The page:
When one thinks of stone, its use in famous buildings probably first comes to mind, but few people probably realise that stone in some form enters our lives probably a hundred times even before we leave the house each day. Five main groups of uses can be identified:
Building and decorative stone – stone used for its resistance to weather or its aesthetic appeal – walls and decorative purposes. Buildings, walls, paving slabs.
Aggregates – stone used for its strong physical properties – crushed and sorted into various sizes for use in concrete, coated with bitumen to make asphalt or used 'dry' as bulk fill in construction. Mostly used in roads, concrete and building products.
Industrial purposes – limestone can be used for its chemical (mainly alkaline) properties as calcium carbonate (CaCO3) in farming and manufacturing industry.
Lime burning (calcining) – limestone when heated to a high temperature breaks down into lime (calcium oxide) and carbon dioxide gas. It can then be used as a more powerful alkali than limestone (see above) or used as a cement with sand, to make mortar, or as a soil improver in agriculture.
Cement – if limestone (or its variety chalk) is mixed with clay or sandstone before firing, it can produce Portland cement which when mixed with aggregate makes concrete.
Stone from Mendip quarries has been employed in all of these ways (with the exception of Portland cement manufacture).
Until the 1920s, lime-burning, although small scale, was widespread. The remains of hundreds of small lime-kilns can be seen scattered across Mendip. Since the 1920s, lime burning has been concentrated at larger plants. Throughout the middle of the 20th century, Callow Rock and Gurney Slade quarries were the two main producers, by the 1970s both these had closed but a major new plant was established at Batts Coombe. The main purpose of this investment was to supply the South Wales steel industry at Llanwern and Port Talbot.
Aggregates represent about 98% of quarry output, most of which is used in road construction, maintenance and repair. Much of this goes to the production of asphalt, the remainder is used 'dry' without the addition of other materials to provide a sturdy base for roads. Some of the asphalt is processed in the area at or near the quarry, the rest is processed at remote plants. Only the harder more resilient rocks such as the Silurian andesite lavas from Moon's Hill can be employed for most road surfacing requirements. The harder Carboniferous Limestone aggregates are generally used in the lower layers of roads and in footpaths, car parks etc. but polish too readily (and hence have low resistance to skidding) to be used for road surfacing.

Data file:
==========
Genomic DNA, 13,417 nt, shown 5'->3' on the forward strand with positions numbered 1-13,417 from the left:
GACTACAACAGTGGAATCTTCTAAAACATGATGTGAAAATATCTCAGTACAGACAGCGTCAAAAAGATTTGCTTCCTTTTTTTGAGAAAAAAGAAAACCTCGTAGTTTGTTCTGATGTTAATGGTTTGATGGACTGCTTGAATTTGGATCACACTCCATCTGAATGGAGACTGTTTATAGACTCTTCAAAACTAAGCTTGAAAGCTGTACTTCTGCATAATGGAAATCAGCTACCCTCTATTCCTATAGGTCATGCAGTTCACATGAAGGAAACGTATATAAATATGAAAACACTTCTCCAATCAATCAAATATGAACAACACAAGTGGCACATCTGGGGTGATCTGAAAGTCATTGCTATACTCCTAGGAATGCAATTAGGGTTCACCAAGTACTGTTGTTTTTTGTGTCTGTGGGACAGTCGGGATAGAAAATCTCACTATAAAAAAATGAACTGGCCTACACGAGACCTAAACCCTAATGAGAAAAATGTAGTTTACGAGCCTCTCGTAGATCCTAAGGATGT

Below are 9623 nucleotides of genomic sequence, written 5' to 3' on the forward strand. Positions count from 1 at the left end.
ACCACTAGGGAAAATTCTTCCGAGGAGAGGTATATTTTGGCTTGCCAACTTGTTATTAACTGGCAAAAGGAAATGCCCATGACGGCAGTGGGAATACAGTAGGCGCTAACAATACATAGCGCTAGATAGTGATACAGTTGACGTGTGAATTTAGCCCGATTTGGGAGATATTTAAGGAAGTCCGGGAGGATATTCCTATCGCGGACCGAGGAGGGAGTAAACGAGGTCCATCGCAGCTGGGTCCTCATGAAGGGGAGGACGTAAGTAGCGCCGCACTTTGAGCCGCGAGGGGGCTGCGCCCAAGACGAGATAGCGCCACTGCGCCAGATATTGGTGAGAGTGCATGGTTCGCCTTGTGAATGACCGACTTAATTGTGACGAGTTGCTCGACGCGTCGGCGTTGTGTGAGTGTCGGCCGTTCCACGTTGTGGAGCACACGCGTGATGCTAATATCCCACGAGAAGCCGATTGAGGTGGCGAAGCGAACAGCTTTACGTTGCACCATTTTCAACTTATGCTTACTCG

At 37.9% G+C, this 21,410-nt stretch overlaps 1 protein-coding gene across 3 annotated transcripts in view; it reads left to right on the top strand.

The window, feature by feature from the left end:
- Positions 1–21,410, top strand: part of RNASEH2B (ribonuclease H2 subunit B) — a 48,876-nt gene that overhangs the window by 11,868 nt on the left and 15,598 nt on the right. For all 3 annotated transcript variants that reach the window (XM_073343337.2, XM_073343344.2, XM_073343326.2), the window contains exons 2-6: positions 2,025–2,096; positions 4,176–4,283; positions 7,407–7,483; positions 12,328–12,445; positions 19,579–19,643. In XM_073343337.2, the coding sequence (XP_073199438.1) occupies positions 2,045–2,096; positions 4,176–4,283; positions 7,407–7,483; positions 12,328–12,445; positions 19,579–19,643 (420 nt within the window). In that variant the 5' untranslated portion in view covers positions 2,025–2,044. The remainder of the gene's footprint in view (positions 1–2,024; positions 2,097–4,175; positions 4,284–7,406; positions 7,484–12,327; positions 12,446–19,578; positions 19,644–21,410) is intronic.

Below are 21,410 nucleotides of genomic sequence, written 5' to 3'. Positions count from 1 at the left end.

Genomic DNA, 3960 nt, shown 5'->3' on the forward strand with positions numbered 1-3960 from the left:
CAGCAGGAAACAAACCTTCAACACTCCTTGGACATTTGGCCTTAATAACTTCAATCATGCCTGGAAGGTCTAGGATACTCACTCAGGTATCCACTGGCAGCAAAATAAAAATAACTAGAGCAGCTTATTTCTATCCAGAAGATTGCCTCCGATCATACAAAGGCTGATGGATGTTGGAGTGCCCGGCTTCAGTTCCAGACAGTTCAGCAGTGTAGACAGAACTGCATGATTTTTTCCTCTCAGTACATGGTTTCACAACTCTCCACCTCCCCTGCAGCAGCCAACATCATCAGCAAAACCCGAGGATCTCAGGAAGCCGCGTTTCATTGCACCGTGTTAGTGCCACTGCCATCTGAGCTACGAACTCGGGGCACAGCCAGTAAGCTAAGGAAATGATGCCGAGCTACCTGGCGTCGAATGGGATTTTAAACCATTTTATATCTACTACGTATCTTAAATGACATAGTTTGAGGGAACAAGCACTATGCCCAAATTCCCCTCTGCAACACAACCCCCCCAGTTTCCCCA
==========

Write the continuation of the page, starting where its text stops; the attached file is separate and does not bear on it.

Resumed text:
Apart from road usage, substantial amounts are mixed (coarse gravel sized stone with finer stone particles or sand) with cement and water to make concrete. This may be carried out at the quarry or materials supplied to truck-mixers (for mixing en route) or to remote plants. An important local 'downstream' industry is that of concrete product (blocks, pipes, kerbs, pavers, etc) with operations for example at Callow Rock, Mells, Torr Works, Holcombe, Wells and Cheddar. Not only do these produce 'added value' to the raw aggregate, they often make use of 'fines' which are a by-product of general aggregate processing, and without this market would often have to be dumped.
Non-aggregate and Industrial purposes
Only a very small amount (0.3–0.4 million tonnes annually) of Mendip stone is destined for non-aggregate and industrial purposes. In most instances, these are produced from those quarries, notably Batts Coombe and Callow Rock working deposits of very pure calcium carbonate limestones such as the Burrington Oolite. Uses include ground limestone for soil conditioning in agriculture, animal feed supplements (e.g. poultry grit) and latex treatment. Probably the largest single non-aggregate application is limestone utilised as a flux in steel-making.
Today, the only building stone quarried on Mendip is Doulting Stone (Jurassic Inferior Oolite). In the past, small quantities of other materials have been worked as decorative stone and building stone, but the total quantity produced in any year in the past has probably never exceeded a few thousand tonnes and currently is only a few hundred tonnes.